Roller Coasters And Conveyor Belts

The Economy Rides Forward on Supply Chain's Rails

23 July, 2019 // What drives an economic expansion? Low interest rates, maybe, tech innovation or pro-business government policies?

Think again, says author and former hedge fund manager Andy Kessler in a recent Wall Street Journal column (tiered subscription access). He argues that the long boom cycles of recent years are actually driven by logistics. 

In the past, Kessler says, inventory cycles defined the roller coaster ride of economic cycles: “The expansion starts, consumers buy, investment and hiring ramp up, wages and prices rise, inflation emerges, consumers buy ahead of price increases, investment peaks, inventories build, consumers are tapped out, recession starts, inventories are drawn down, and layoffs begin,” he writes.

Using that logic, expansion and recession are the result of poor synchronization between supply and demand. And, just-in-time supply chain planning has been the force that better aligns buying. Instead of huge pendulum swings in business, we all benefit from the real-time fine tuning that supply chain managers do every day.

At Morgan, we have seen the value that comes from better information and execution. But, we agree with Kessler that there’s still massive inefficiency—and opportunity for supply chain transformation.  He cites digital transactions, bar coding and supply chain management as important innovations that led to better execution. Yet, he writes, “Here’s the dirty little secret: Enterprise software from Oracle and SAP and just about everyone else is notoriously hard to use, nasty to implement and a royal pain to maintain.”

There’s an even bigger problem: Even when these systems are set up and used properly, they don’t come close to providing a full or accurate picture of what’s actually happening at all your warehouses, factories and carriers around the world. 

In our practice, we have seen otherwise world-class manufacturing clients mis-measure how long goods sit at a warehouse or overestimate the effectiveness of their transit procurement. They distort inventory flows at quarter end periods—drawing levels below sustainable levels before the reporting deadline and expediting shipments only to bloat goods on hand again at the beginning of the next quarter.

So, if supply chains have transformed economics over the past few decades, it’s time to redefine transformation and redesign supply chains so that they resemble conveyor belts more than roller coasters. 

Our practice is focused on that effort. Morgan has developed a technology platform to sniff out data and efficiency gaps. Our transformation team uses that information to redesigns supply chain processes from the ground up--with stronger transportation backbones. And, our first-of-its-kind Inventory On Demand service helps solve the push-pull of carrying inventory through outsourced ownership.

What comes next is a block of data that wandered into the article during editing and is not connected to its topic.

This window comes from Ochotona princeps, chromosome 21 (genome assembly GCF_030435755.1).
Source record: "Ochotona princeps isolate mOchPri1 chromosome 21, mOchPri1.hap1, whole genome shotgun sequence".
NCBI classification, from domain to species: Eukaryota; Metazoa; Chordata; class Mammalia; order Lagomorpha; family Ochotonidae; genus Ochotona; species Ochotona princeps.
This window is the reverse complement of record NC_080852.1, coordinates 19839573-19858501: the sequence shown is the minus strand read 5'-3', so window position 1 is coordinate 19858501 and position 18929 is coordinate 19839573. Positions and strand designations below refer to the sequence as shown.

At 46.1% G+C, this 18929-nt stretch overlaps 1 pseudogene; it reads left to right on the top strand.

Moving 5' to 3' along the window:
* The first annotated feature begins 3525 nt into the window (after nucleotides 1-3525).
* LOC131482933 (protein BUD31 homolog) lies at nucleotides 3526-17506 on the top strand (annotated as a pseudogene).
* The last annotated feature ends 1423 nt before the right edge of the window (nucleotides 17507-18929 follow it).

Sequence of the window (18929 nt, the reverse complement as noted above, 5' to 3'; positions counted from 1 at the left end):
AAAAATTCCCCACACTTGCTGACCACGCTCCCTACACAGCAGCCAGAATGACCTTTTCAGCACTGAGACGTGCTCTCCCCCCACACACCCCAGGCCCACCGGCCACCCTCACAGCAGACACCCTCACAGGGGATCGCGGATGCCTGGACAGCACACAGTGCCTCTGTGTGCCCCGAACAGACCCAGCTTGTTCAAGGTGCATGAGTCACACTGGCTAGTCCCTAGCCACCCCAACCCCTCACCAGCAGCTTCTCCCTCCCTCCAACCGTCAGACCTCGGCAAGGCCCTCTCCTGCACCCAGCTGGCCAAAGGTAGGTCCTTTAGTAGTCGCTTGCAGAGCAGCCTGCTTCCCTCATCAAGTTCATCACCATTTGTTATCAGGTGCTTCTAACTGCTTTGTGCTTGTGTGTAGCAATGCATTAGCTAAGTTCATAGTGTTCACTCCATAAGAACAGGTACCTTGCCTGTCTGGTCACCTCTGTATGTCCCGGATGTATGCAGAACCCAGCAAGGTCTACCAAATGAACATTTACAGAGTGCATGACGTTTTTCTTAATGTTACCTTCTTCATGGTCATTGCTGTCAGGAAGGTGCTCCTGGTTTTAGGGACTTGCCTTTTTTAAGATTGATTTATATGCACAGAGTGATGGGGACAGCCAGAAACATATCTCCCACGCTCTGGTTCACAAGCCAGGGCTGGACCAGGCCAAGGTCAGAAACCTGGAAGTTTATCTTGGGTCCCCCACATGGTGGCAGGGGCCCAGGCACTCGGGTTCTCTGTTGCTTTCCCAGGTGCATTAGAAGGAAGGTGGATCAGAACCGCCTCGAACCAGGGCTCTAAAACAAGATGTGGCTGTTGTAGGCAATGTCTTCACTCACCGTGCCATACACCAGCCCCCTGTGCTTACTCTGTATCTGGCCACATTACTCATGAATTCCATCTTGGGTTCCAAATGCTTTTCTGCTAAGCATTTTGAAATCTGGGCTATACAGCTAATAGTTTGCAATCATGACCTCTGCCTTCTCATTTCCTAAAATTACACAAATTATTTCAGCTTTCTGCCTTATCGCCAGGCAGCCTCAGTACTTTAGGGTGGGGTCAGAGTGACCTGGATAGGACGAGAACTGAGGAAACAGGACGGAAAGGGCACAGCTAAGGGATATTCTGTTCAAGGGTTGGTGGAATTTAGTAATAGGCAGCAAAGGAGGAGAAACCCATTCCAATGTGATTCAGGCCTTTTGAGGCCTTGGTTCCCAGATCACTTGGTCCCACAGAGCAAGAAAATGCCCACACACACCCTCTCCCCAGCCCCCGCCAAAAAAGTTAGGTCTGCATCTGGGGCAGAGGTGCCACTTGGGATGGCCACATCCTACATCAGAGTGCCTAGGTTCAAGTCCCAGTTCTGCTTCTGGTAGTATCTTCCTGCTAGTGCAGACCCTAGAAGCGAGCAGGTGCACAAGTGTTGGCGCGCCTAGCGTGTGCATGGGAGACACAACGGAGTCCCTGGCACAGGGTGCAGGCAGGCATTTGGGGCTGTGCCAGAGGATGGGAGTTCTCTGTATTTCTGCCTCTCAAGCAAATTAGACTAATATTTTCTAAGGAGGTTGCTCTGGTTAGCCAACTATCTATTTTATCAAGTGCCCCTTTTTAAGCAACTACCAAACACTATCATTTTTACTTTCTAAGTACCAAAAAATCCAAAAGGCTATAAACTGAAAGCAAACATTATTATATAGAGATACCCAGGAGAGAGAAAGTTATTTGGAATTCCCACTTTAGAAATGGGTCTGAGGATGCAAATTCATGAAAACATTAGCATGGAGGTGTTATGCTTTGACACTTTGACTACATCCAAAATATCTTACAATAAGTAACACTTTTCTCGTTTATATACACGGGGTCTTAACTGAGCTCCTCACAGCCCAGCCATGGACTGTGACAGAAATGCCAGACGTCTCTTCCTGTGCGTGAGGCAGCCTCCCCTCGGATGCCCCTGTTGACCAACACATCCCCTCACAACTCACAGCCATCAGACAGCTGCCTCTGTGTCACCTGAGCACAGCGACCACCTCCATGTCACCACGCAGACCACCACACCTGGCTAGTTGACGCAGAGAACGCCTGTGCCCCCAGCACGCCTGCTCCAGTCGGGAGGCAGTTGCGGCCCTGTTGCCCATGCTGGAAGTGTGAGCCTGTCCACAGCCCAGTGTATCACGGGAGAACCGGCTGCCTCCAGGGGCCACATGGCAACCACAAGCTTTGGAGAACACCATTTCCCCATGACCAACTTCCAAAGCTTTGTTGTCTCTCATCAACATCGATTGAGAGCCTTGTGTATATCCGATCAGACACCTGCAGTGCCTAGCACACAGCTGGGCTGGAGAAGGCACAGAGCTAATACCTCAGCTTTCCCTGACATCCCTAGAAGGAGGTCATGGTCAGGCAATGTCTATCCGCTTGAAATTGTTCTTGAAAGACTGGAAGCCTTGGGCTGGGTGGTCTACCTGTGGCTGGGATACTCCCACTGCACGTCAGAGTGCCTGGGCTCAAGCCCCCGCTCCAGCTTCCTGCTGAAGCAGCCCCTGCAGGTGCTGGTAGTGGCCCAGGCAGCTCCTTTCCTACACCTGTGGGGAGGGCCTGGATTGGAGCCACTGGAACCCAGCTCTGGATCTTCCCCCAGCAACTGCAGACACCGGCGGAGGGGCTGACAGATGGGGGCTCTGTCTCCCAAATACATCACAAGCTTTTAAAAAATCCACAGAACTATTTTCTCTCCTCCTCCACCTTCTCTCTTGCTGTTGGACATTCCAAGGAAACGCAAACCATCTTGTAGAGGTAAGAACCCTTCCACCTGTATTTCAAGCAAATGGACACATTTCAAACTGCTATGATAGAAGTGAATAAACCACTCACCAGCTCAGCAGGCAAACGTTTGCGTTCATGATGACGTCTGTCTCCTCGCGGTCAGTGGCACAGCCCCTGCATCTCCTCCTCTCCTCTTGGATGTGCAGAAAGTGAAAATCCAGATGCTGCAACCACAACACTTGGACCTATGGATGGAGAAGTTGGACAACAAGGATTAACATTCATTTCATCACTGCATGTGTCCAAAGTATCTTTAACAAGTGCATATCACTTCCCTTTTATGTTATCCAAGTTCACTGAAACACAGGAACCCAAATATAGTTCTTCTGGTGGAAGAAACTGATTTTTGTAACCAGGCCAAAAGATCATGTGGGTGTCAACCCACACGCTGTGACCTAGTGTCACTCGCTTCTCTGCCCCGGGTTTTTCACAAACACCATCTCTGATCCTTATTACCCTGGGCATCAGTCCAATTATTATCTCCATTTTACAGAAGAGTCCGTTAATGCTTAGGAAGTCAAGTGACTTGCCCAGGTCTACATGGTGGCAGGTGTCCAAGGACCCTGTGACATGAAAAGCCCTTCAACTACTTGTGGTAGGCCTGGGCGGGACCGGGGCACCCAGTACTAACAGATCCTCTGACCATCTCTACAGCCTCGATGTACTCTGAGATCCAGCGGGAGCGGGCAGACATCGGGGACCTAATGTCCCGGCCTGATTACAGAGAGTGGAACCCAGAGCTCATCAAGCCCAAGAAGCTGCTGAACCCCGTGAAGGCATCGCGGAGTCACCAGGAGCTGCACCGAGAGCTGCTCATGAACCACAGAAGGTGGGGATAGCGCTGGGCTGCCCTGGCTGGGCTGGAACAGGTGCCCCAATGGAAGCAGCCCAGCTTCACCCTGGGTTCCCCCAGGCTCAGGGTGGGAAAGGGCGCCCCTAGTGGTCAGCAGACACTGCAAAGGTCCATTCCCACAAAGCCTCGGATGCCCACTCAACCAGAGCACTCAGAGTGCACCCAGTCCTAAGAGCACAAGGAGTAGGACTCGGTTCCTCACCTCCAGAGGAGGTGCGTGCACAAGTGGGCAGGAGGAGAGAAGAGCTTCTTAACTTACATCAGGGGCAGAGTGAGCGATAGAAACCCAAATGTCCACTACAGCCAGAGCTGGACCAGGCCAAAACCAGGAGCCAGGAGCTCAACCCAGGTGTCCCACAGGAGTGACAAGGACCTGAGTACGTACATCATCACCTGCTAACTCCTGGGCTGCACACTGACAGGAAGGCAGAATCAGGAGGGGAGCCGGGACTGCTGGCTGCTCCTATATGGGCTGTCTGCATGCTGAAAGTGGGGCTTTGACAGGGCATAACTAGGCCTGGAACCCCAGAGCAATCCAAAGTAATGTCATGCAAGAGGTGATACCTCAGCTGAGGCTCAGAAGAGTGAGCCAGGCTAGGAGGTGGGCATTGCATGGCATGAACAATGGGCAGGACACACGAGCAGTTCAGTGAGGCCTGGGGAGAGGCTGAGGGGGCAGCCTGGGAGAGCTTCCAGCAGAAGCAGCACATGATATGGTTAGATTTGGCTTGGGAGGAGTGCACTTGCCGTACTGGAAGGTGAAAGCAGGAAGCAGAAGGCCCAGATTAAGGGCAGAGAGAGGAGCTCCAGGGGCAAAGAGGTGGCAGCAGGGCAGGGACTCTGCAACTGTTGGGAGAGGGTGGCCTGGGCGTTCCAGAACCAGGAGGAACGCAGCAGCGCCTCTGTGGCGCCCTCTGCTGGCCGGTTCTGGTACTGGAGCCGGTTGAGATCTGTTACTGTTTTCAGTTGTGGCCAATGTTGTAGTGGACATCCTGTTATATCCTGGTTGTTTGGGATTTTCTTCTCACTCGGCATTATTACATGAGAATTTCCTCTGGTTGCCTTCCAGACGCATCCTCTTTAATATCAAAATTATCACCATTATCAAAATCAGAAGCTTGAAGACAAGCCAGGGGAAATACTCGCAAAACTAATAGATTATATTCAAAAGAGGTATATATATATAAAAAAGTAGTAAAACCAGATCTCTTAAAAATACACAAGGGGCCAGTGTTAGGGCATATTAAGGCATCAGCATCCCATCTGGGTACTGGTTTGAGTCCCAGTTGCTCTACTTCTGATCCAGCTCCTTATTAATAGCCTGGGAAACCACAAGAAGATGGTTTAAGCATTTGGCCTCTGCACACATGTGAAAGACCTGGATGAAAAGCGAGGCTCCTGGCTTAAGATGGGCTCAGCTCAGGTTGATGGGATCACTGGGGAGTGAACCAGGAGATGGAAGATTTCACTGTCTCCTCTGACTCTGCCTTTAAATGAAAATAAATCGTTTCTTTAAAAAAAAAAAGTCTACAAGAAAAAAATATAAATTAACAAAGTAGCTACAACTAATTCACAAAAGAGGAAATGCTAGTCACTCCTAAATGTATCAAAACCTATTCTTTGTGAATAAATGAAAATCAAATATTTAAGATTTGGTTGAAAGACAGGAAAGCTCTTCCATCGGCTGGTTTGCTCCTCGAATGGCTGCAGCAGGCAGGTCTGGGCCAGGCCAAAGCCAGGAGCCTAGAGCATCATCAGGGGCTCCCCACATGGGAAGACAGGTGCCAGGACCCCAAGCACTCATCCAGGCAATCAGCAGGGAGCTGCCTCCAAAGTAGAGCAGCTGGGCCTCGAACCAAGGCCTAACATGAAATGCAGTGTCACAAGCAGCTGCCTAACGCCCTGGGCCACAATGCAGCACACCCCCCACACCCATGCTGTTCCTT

If you want to trade your supply chain roller coaster for the steady efficiency of a conveyor belt, let us know. Thrill rides can be a rush, but the biggest thrill of all is discovering the enterprise-transforming power of better supply chains.

 


 

While You Were Shipping…

More Recent Stories You May Have Missed That Caught Our Eye

It’s Tough To Keep Good Drivers (Commercial Carrier Journal). Despite a softening transportation market, driver turnover continues to rise at both large and small trucking companies. CCJ reports on American Trucking Association stats that show 83 percent turnover at employers with more than $30 million in annual revenue, up six points from the same period last year. Small truckers held steady at 73 percent turnover.

Drive-in Recruiting (Wall Street Journal; tiered subscription access). In a tight labor market, creative HR managers have begun looking in their parking lots for new drivers and warehouse workers. Using geo-location, the recruiters are micro-marketing online ads to the areas around their facilities. Money quote from Melissa Phillips of EmployBridge, a staffing company: “If somebody is going to sit in their car for 30 minutes before their shift…and watch YouTube, I want them to watch our ads in the preroll.”

Manufacturers ‘Rebalance’ Their China Strategies (Sourcing Journal; limited free access). As tariffs begin to bite, OEMs are building long-term strategies to spread production to more Asian countries. Yvonne Lau, Senior Vice President for Corporate Development at Hong Kong-based supply chain management company Li & Fung, says China won’t be as much of a mass production country in the future. “I think China will become a product development country,” she says.

Where, Oh Warehouse? (Journal of Commerce; limited free access) Torrid demand has driven warehouse rents  up at least 25 percent since 2010 according to the real estate firm Jones Lang Lasalle. Now, at least the rate of rent increases appears to be slowing. Warehouses near large seaport cities such as Long Beach, Oakland and New Jersey remain the tightest, along with facilities in the South.